No immediate reason was given for the fuel hike, the first such increase since 2005. Some exiled Burmese observers have claimed that it could be a step toward privatizing oil and gas distribution, or a deliberate trap set to snare the '88 Generation. Other explanations have turned on the expense of building a new capital from scratch in central Burma, complete with its own airport, telecommunications network, and lavish homes for the ruling generals.

Economic incompetence is also a possible reason. Prior to the tumultuous events of 1988, the previous junta stopped accepting bank notes of certain denominations for numerological reasons, wiping out the savings of millions of Burmese.

Tensions over fuel prices come as the regime puts the final touches on a long-promised constitution that would, if adopted, give the military a commanding voice in a nominally civilian government. In July, a handpicked assembly was told to complete its work within two months, a move that the regime says would pave the way for a referendum on the proposed constitution and the election of a new government.

Some political activists say this push to approve the regime's charter is a factor driving people to voice their anger. "People know that if they don't speak out, this situation will last longer. The military is rushing ahead with the national convention and the constitution. This will make the military in power forever," says Soe Aung, a spokesman for the National Council for the Union of Burma, an opposition group based in Thailand.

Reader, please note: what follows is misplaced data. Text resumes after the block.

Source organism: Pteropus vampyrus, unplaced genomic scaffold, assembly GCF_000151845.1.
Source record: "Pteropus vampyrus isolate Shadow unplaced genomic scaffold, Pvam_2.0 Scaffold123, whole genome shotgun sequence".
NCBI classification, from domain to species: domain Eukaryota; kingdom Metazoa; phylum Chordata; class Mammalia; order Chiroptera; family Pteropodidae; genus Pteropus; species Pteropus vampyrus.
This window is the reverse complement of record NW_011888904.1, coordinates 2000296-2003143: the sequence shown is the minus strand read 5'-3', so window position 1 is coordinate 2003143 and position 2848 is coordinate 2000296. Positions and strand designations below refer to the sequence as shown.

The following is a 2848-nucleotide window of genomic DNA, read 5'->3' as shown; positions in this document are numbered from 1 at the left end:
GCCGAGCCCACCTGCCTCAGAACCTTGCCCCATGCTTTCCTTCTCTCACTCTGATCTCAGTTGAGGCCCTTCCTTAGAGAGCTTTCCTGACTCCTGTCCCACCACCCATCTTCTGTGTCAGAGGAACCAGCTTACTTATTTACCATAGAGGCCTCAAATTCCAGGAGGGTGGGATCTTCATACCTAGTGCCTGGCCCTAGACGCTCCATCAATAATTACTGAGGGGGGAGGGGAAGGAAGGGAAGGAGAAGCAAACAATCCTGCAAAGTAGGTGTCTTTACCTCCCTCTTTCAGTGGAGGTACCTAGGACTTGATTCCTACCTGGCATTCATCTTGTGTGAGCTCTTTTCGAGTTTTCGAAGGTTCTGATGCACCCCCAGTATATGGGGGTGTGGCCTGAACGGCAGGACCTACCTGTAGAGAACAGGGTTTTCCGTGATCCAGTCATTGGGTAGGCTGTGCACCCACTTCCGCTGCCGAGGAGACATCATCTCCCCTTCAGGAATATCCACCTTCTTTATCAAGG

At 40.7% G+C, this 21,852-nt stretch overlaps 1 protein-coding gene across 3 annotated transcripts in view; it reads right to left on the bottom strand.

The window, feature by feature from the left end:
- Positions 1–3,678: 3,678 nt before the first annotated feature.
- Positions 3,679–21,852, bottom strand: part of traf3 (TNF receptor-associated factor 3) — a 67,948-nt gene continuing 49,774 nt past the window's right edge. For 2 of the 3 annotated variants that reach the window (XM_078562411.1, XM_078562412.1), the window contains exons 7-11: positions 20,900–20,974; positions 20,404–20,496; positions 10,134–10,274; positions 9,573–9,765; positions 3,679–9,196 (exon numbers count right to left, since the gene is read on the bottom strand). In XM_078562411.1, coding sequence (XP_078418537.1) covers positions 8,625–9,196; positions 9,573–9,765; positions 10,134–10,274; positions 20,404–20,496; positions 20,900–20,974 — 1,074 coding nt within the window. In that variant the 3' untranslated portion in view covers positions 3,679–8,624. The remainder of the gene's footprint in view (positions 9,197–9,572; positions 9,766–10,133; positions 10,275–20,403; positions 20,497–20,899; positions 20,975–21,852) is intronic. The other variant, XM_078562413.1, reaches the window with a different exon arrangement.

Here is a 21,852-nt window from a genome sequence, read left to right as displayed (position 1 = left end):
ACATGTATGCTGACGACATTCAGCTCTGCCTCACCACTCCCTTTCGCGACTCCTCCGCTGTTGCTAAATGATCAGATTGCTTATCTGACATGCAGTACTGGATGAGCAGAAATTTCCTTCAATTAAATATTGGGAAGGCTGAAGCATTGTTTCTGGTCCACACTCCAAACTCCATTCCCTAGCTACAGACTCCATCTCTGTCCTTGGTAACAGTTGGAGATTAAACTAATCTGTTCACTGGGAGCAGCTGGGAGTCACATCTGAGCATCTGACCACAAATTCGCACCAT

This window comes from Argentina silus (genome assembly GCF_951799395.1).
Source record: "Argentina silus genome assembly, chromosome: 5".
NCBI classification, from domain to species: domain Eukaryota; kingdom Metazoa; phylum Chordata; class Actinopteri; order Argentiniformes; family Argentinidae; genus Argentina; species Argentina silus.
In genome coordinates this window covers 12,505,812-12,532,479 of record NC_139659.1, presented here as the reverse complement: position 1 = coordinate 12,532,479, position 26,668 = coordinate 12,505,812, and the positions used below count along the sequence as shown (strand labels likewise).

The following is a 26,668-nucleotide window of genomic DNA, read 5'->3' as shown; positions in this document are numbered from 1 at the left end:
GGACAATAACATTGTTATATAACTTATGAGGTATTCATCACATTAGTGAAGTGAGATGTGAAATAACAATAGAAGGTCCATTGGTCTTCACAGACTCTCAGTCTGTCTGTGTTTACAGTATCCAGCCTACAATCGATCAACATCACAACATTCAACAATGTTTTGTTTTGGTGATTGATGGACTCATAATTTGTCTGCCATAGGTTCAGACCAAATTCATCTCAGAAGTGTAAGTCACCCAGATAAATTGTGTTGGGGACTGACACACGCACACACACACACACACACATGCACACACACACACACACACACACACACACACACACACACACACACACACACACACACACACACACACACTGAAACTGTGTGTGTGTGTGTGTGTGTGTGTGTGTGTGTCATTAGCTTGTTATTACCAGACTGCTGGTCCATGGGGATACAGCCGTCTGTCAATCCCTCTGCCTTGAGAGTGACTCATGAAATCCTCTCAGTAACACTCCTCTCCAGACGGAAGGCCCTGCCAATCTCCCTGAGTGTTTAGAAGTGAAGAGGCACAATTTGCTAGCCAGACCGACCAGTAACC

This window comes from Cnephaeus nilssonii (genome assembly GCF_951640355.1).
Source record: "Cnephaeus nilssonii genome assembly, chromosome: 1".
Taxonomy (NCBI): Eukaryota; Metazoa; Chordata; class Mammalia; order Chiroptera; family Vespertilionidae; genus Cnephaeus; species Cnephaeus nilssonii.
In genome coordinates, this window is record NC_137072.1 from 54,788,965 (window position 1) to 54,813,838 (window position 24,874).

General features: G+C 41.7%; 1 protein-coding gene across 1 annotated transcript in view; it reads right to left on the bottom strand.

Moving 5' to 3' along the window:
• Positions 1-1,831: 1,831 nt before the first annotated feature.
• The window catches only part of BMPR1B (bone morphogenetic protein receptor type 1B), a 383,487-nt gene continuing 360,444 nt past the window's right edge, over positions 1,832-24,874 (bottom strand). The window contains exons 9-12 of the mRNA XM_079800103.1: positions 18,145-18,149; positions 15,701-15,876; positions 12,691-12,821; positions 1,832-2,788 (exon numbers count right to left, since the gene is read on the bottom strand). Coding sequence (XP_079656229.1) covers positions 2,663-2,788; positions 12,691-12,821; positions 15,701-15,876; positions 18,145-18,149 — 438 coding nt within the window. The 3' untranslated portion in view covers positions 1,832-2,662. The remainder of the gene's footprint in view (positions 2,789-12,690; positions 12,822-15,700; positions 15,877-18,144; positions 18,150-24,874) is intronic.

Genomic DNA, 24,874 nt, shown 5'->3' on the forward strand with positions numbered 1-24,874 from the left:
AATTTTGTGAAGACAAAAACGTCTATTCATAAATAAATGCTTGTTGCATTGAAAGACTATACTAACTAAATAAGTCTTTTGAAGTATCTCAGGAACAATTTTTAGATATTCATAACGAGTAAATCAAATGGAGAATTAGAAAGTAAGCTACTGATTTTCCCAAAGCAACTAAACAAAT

The US has long sought to isolate Burma and force its rulers to share power with its political opponents, who won an election in 1990. But firm support from Asian neighbors, including China, a key ally, has enabled the regime to thumb its nose at Western critics.

Undeterred by jail, '88 activists still heady

By organizing fuel protests, the '88 Generation have defied their former jailers, who may have hoped the activists would prove less antagonistic after their time in jail, says Aung Naing Oo, the former activist. By contrast, the NLD has played a largely passive role as it focuses on the political arena and the fate of Ms. Suu Kyi, who has been under house arrest since a violent crackdown on the party in 2003. But some NLD protesters have also been detained.

That attack was led by armed militiamen of the Union Solidarity and Development Association (USDA), a pro-regime group. Members of this group also acted as auxiliary plainclothes police units to suppress the latest fuel protests ,according to news reports. "The regime is getting smarter than in 1988.... they're using the USDA and other government vigilantes to stop demonstrations. This is dangerous in my opinion, as they have no discipline or concern for the people," says Soe Aung.

This threat of violence, and memories of mass bloodshed in 1988, when the regime fired on unarmed protesters, remains palpable. This fear has kept the rallies in the low hundreds and dissuaded sympathetic onlookers from joining. "The cost of confrontation isn't theoretical. It's one that the people know," says the UN official.